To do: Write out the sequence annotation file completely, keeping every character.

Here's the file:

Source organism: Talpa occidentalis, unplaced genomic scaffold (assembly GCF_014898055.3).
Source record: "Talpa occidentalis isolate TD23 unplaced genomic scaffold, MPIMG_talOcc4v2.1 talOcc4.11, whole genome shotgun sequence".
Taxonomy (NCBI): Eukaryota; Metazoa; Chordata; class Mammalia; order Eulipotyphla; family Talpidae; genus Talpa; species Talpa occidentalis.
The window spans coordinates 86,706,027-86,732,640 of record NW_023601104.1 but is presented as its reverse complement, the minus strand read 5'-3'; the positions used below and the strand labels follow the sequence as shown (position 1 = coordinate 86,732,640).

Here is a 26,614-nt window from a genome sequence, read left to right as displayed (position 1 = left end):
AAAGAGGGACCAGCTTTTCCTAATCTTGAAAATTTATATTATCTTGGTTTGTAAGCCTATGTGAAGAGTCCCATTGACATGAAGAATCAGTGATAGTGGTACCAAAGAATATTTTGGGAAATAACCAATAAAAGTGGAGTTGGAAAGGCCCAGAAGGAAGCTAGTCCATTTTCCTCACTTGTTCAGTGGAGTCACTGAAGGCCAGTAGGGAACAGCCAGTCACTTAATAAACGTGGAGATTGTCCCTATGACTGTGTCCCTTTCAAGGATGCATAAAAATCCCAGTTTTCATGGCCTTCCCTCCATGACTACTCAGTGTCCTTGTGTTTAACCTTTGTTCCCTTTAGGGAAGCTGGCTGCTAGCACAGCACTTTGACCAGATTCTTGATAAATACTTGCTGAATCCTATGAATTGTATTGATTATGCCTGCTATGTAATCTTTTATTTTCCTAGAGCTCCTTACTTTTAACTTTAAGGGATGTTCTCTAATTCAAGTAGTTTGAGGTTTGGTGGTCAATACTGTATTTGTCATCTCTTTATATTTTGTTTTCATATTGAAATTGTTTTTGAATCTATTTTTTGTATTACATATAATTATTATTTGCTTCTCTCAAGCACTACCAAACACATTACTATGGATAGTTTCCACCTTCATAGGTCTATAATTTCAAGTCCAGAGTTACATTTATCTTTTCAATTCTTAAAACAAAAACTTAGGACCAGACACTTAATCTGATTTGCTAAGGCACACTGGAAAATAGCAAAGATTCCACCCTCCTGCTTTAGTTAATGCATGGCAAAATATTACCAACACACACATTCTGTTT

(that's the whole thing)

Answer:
Source organism: Talpa occidentalis, unplaced genomic scaffold (assembly GCF_014898055.3).
Source record: "Talpa occidentalis isolate TD23 unplaced genomic scaffold, MPIMG_talOcc4v2.1 talOcc4.11, whole genome shotgun sequence".
Taxonomy (NCBI): Eukaryota; Metazoa; Chordata; class Mammalia; order Eulipotyphla; family Talpidae; genus Talpa; species Talpa occidentalis.
The window spans coordinates 86,706,027-86,732,640 of record NW_023601104.1 but is presented as its reverse complement, the minus strand read 5'-3'; the positions used below and the strand labels follow the sequence as shown (position 1 = coordinate 86,732,640).

Here is a 26,614-nt window from a genome sequence, read left to right as displayed (position 1 = left end):
AAAGAGGGACCAGCTTTTCCTAATCTTGAAAATTTATATTATCTTGGTTTGTAAGCCTATGTGAAGAGTCCCATTGACATGAAGAATCAGTGATAGTGGTACCAAAGAATATTTTGGGAAATAACCAATAAAAGTGGAGTTGGAAAGGCCCAGAAGGAAGCTAGTCCATTTTCCTCACTTGTTCAGTGGAGTCACTGAAGGCCAGTAGGGAACAGCCAGTCACTTAATAAACGTGGAGATTGTCCCTATGACTGTGTCCCTTTCAAGGATGCATAAAAATCCCAGTTTTCATGGCCTTCCCTCCATGACTACTCAGTGTCCTTGTGTTTAACCTTTGTTCCCTTTAGGGAAGCTGGCTGCTAGCACAGCACTTTGACCAGATTCTTGATAAATACTTGCTGAATCCTATGAATTGTATTGATTATGCCTGCTATGTAATCTTTTATTTTCCTAGAGCTCCTTACTTTTAACTTTAAGGGATGTTCTCTAATTCAAGTAGTTTGAGGTTTGGTGGTCAATACTGTATTTGTCATCTCTTTATATTTTGTTTTCATATTGAAATTGTTTTTGAATCTATTTTTTGTATTACATATAATTATTATTTGCTTCTCTCAAGCACTACCAAACACATTACTATGGATAGTTTCCACCTTCATAGGTCTATAATTTCAAGTCCAGAGTTACATTTATCTTTTCAATTCTTAAAACAAAAACTTAGGACCAGACACTTAATCTGATTTGCTAAGGCACACTGGAAAATAGCAAAGATTCCACCCTCCTGCTTTAGTTAATGCATGGCAAAATATTACCAACACACACATTCTGTTT